The panel discussion is underway when I arrive. A group of people sitting at the front of the room are engaged in a rapid, excited conversation with the packed audience. Character names are thrown back and forth, episode references fly fast and thick along with statements like “that’s so meta.”

Someone cracks what I assume is an inside joke and everyone laughs. I can feel the community in this room. There is a palpable sense of excitement mixed with relief here. It’s a place where people with sometimes marginalized interests can come together and discuss face-to-face things like niche cartoons that are much loved by them but little known by the rest of us.

Next door, several games of Warhammer are taking place. Land Pearson is head of the Northmen Gaming Club. Dressed as a Jedi, Pearson tries to explain the game of Warhammer. From what I can tell it involves two armies.

“The ones we’re playing with today are your typical dwarves, dragons, and elves - the fantasy ones,” Pearson says. Indeed, hundreds of miniature rats, dwarves and dragons, all intricately painted, line the tables of the large room. Players roll several pairs of dice, consult manuals and use measuring tapes to gauge the advancing armies’ approach.

From what I can tell it’s like a painstakingly manual computer game. “What we like about Warhammer is the face-to-face component,” says Pearson. “You don’t get that with a computer game. We meet once a week and a lot of time will go out for a beer or something afterwards. We’re a community, like a contemporary Lions Club.”

The more I look around, the more I realize the comic-book-loving introvert I thought I would find here doesn’t exist. Never is that more clear than in talking to Vickybunnyangel. This self-described cosplay fanatic has won multiple awards at comic-cons across North America for her elaborate costumes and embodiment of popular sci-fi characters.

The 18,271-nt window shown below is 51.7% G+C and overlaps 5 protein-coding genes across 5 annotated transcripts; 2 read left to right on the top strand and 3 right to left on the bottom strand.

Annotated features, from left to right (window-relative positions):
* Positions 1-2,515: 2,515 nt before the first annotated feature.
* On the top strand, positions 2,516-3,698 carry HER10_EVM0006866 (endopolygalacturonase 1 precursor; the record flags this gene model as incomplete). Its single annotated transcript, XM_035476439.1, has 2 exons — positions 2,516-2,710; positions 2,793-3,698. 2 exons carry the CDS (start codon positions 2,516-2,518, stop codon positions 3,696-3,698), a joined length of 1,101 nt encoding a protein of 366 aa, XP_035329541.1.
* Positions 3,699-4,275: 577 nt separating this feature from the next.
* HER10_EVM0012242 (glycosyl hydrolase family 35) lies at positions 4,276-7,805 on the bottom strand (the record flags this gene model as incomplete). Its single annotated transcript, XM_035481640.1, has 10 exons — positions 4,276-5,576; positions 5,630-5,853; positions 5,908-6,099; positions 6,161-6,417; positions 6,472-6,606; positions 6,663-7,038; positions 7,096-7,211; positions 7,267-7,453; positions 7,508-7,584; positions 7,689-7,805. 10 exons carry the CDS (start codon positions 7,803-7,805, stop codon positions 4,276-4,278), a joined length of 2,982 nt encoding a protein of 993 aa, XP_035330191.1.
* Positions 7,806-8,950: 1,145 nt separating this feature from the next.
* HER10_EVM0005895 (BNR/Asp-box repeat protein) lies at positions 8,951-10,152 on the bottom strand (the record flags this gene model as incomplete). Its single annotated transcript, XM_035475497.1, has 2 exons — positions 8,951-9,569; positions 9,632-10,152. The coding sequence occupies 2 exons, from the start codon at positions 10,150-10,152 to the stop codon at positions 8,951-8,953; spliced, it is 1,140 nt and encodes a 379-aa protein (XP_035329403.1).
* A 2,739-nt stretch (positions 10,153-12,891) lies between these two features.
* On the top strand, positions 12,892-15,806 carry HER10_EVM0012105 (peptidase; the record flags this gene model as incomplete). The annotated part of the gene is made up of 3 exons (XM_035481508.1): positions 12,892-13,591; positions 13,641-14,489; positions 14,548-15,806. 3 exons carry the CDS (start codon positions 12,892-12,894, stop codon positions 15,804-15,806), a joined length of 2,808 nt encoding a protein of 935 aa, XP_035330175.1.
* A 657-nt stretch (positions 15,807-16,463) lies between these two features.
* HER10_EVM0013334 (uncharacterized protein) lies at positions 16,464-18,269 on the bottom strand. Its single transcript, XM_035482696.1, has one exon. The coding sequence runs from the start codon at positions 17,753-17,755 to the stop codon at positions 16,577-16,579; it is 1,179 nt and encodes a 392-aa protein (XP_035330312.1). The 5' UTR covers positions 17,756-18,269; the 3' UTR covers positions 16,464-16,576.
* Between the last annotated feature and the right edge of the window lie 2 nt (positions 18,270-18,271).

“Cons are great because it’s a warm, welcoming environment for a typically introverted community. You’re in a place where everyone is into the same things you are. You don’t have to be worried about being made fun of because we all understand each other.”

Today Vickybunnyangel is dressed as Yuuko Ichihara from the manga series xxxHolic. She is styled as a geisha wearing a satin kimono with an elaborate wig and headpiece. Her eyes are blood red.

Like the genre itself, everything about her is exaggerated. “I have about 30 different costumes I’ve made myself. Every one of them has presented a unique challenge to me - it’s always a project or character I’ve wanted to tackle.”

Bunnyangel, who sells her portraits online and at comic-cons, travels to at least one ‘con per month. “I think (cosplay) is a liberating experience. Everyone loves dressing up for Halloween. It’s positive, you get to be someone else.”

As Bunnyangel says this, I think about the last Halloween costume I put a lot of effort into. I remember putting it on and for a few hours slipping into the skin of someone else. It was fun.

Staring through the narrow slits of my Bebop mask I take one last look at the hustling crowds. I may not be able to read a manga comic book - I’m told you read this Japanese-style comic right to left - but I can read a room, and for the many people here the Yukon’s first comic-con is a success.

Pavlina Sudrich is a freelance writer in Whitehorse who is interested in stepping up her comic-book game.